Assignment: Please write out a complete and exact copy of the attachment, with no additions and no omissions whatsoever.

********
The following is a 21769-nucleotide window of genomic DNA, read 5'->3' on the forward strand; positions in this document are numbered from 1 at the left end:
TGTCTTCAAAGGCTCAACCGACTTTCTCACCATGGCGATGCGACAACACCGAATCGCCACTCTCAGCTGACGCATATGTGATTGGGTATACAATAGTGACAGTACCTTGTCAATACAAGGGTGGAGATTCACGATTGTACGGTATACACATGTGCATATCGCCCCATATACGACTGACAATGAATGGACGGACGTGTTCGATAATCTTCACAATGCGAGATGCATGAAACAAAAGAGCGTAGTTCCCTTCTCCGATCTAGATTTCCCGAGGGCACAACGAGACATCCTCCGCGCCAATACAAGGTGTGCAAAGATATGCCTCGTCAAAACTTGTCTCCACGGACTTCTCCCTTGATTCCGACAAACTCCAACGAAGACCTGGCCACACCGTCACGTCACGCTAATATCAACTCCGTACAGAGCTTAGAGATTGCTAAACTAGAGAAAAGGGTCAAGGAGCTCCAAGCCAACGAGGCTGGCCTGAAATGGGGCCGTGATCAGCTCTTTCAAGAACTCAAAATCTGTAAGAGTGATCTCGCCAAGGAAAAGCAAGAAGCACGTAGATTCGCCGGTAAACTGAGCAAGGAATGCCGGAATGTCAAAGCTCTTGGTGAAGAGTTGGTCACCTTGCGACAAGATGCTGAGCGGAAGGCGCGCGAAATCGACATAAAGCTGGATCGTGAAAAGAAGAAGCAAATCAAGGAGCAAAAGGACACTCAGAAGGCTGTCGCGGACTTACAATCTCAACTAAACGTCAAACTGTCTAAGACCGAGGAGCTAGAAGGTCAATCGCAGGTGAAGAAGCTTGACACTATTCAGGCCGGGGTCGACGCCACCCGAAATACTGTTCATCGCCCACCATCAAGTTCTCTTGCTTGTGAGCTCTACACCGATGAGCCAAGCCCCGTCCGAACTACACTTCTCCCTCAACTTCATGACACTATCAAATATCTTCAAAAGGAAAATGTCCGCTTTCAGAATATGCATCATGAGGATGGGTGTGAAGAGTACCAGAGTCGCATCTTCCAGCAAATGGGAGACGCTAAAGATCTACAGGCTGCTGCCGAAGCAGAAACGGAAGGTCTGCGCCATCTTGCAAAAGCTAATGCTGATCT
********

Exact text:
The following is a 21769-nucleotide window of genomic DNA, read 5'->3' on the forward strand; positions in this document are numbered from 1 at the left end:
TGTCTTCAAAGGCTCAACCGACTTTCTCACCATGGCGATGCGACAACACCGAATCGCCACTCTCAGCTGACGCATATGTGATTGGGTATACAATAGTGACAGTACCTTGTCAATACAAGGGTGGAGATTCACGATTGTACGGTATACACATGTGCATATCGCCCCATATACGACTGACAATGAATGGACGGACGTGTTCGATAATCTTCACAATGCGAGATGCATGAAACAAAAGAGCGTAGTTCCCTTCTCCGATCTAGATTTCCCGAGGGCACAACGAGACATCCTCCGCGCCAATACAAGGTGTGCAAAGATATGCCTCGTCAAAACTTGTCTCCACGGACTTCTCCCTTGATTCCGACAAACTCCAACGAAGACCTGGCCACACCGTCACGTCACGCTAATATCAACTCCGTACAGAGCTTAGAGATTGCTAAACTAGAGAAAAGGGTCAAGGAGCTCCAAGCCAACGAGGCTGGCCTGAAATGGGGCCGTGATCAGCTCTTTCAAGAACTCAAAATCTGTAAGAGTGATCTCGCCAAGGAAAAGCAAGAAGCACGTAGATTCGCCGGTAAACTGAGCAAGGAATGCCGGAATGTCAAAGCTCTTGGTGAAGAGTTGGTCACCTTGCGACAAGATGCTGAGCGGAAGGCGCGCGAAATCGACATAAAGCTGGATCGTGAAAAGAAGAAGCAAATCAAGGAGCAAAAGGACACTCAGAAGGCTGTCGCGGACTTACAATCTCAACTAAACGTCAAACTGTCTAAGACCGAGGAGCTAGAAGGTCAATCGCAGGTGAAGAAGCTTGACACTATTCAGGCCGGGGTCGACGCCACCCGAAATACTGTTCATCGCCCACCATCAAGTTCTCTTGCTTGTGAGCTCTACACCGATGAGCCAAGCCCCGTCCGAACTACACTTCTCCCTCAACTTCATGACACTATCAAATATCTTCAAAAGGAAAATGTCCGCTTTCAGAATATGCATCATGAGGATGGGTGTGAAGAGTACCAGAGTCGCATCTTCCAGCAAATGGGAGACGCTAAAGATCTACAGGCTGCTGCCGAAGCAGAAACGGAAGGTCTGCGCCATCTTGCAAAAGCTAATGCTGATCT